Oldies still have that golden touch at Sochi
Grizzled veterans of Winter Olympics, proving themselves as fit as their younger counterparts, have been racking up the medals in Russia
Reuters in Sochi
They are the 30-somethings and even 40-somethings who refuse to bow out gracefully - the grizzled veterans of the Olympics who will not give in to gilded youth.
And they are not just here to admire the scenery; they are winning medals of every colour.
US skier Bode Miller, 36, shared bronze in the super-G, a feat matched by 37-year-old Dutch speed skater Bob de Jong in the 10,000m, while Russia's Albert Demchenko, 42, has two silvers in the men's luge.
I'm 43 and I play on the same line as guys who are 19 and 20-something. It's a good thing. Obviously, they're just numbers. Mentally, I think we are the same age.
And then there is 40-year-old Norwegian biathlete Ole Einar Bjoerndalen (pictured), who ripped up the record books on Wednesday, becoming the most successful Winter Olympian in history with 13 medals, including eight golds.
When asked about joining Alpine greats Hermann Maier and Kjetil Andre Aamodt as multiple medallists in super-G, Miller said: "It means I'm old."
Jamaican bobsleigh pilot Winston Watts, at 46, is three times the age of 15-year-old Russian ice dance princess Julia Lipnitskaia and still full of bubbling enthusiasm, despite being nowhere near the podium in Sochi.
But even Watts, taking part in his fourth Olympics, feels the tap of Father Time on his shoulder and is ready to hand over to the next generation, describing himself as "old as dirt".
"Our main goal towards the next Olympics is to have young pilots, get younger athletes to portray their dream to go forward to the South Korean Olympics in 2018," he said.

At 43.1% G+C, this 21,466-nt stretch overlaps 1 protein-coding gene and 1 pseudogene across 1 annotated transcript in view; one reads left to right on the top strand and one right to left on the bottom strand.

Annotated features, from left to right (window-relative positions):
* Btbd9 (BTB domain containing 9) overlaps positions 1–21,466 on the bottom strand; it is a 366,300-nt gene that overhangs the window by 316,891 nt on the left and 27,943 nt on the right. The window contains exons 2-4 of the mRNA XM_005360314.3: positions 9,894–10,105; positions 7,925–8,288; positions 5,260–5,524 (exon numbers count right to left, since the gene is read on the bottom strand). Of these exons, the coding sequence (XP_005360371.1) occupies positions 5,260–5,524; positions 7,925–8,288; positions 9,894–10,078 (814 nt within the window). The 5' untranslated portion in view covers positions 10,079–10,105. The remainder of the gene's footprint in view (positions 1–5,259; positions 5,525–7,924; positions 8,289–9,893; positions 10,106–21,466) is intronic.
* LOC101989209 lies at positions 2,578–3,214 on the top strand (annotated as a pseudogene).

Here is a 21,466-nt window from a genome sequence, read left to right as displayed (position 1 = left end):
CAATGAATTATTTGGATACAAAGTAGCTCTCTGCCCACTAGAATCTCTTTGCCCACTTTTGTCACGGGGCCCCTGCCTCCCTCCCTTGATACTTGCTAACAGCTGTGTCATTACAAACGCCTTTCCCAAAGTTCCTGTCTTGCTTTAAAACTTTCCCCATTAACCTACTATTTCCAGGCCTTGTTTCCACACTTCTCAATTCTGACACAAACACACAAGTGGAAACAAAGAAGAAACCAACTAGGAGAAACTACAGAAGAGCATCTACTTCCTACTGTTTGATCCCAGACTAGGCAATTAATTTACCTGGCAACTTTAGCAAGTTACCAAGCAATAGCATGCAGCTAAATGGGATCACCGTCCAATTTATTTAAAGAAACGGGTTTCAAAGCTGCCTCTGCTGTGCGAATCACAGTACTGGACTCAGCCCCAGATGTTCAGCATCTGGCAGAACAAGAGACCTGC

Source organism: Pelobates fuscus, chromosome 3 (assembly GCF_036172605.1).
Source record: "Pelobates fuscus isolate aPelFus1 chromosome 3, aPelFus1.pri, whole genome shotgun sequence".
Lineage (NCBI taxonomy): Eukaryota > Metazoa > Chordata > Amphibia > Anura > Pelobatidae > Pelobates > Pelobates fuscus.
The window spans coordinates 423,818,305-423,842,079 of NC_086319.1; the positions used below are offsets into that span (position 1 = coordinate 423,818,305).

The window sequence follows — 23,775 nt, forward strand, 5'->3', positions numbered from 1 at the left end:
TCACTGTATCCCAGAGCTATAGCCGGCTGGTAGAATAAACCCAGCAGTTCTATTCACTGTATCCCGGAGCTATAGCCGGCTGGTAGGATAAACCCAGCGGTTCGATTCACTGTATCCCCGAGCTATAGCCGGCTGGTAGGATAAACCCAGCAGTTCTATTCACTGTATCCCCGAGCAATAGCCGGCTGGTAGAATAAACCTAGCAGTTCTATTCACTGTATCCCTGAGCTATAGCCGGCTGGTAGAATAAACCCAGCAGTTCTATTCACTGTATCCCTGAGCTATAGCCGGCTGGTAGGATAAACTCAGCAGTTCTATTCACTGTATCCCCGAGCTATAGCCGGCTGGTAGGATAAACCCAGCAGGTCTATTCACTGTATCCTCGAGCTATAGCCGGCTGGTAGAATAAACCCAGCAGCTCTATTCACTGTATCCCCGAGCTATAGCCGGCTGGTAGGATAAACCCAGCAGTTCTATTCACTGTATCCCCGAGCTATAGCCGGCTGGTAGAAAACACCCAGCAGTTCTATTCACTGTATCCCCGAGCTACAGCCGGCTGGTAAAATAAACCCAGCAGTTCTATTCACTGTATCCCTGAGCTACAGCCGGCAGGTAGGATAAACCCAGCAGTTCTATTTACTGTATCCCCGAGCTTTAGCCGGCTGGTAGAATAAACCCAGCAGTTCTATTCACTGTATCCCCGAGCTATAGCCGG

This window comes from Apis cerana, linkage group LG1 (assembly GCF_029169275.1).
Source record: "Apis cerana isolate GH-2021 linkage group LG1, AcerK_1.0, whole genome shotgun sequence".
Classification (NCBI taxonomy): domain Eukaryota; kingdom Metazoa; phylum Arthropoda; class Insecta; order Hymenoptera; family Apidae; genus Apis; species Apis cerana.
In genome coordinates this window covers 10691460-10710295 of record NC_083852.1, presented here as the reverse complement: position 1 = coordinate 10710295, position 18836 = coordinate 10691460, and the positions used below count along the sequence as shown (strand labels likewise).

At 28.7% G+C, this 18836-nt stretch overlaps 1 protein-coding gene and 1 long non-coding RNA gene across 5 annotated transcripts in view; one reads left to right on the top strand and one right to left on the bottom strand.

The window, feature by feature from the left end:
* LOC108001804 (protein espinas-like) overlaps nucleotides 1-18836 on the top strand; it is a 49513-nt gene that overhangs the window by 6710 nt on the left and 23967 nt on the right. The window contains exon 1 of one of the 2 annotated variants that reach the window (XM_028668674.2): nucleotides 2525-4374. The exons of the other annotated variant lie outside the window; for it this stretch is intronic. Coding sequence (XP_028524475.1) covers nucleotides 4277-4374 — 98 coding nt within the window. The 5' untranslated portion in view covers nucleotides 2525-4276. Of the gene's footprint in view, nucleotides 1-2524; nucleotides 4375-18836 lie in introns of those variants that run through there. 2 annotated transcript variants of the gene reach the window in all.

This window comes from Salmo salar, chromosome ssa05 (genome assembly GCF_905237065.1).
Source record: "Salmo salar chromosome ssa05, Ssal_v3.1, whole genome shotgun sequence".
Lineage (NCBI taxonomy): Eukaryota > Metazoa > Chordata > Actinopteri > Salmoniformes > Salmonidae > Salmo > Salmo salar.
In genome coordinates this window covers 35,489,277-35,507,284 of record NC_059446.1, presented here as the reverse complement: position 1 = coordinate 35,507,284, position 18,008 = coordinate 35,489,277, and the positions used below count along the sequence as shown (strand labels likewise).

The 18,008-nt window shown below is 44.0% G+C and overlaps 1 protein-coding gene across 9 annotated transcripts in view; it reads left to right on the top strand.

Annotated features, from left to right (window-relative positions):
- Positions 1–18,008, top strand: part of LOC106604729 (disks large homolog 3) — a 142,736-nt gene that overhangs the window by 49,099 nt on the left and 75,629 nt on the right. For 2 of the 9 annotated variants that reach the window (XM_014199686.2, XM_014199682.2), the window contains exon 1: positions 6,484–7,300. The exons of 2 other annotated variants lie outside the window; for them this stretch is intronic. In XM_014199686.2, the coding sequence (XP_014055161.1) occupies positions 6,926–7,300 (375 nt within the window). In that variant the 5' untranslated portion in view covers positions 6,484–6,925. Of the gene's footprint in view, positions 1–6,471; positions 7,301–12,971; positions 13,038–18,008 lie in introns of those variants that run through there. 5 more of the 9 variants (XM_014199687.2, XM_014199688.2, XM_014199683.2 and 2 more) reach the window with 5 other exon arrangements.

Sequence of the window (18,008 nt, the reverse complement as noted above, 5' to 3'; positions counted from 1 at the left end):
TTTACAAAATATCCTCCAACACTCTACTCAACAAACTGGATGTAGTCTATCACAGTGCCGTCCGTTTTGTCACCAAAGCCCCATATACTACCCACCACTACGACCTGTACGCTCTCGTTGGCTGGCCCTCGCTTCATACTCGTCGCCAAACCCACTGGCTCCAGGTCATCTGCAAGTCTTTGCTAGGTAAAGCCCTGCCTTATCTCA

Finnish ice hockey veteran Teemu Selanne, who scored in his team's quarter-final victory over the hosts on Wednesday, is back in Russia 25 years after he first competed in the country.
The NHL veteran made his Olympic debut in Albertville in 1992 and has now competed at six Olympic Games.
"I'm 43 and I play on the same line as guys who are 19 and 20-something," he said. "It's a good thing. Obviously, they're just numbers. Mentally, I think we are the same age.
"Obviously, I'm very proud that I've been able to play for so many years, and the passion for the game is the biggest reason I can still play. Of course, it's not getting any easier at this age. But I'm still trying to play my best level and help the team."
Suggesting the Finns may harbour the secret to eternal youth - at least on the ice - fellow 40-something and mother-of-three Hanna-Riikka Valila returned to the sport last year after a decade away and was reselected.
"I was a little reluctant to return at first. After all, I'm old enough to be the mother of many of my teammates," she said. "But I enjoy playing with these younger girls, they keep me feeling younger."
Japanese ski jumping silver medallist Noriaki Kasai, 41, who ties with Demchenko for the most Winter Games appearances, shows no sign of wanting to quit yet. "Being in the Olympics means being the best in the world and this makes me want to continue. I feel 32," he said.
And for Bjoerndalen, age appears to be just a number. Was it was a factor in his fourth-placed finish in last week's 12.5km pursuit? Apparently not. "When I won gold two days ago my age wasn't a problem," he said.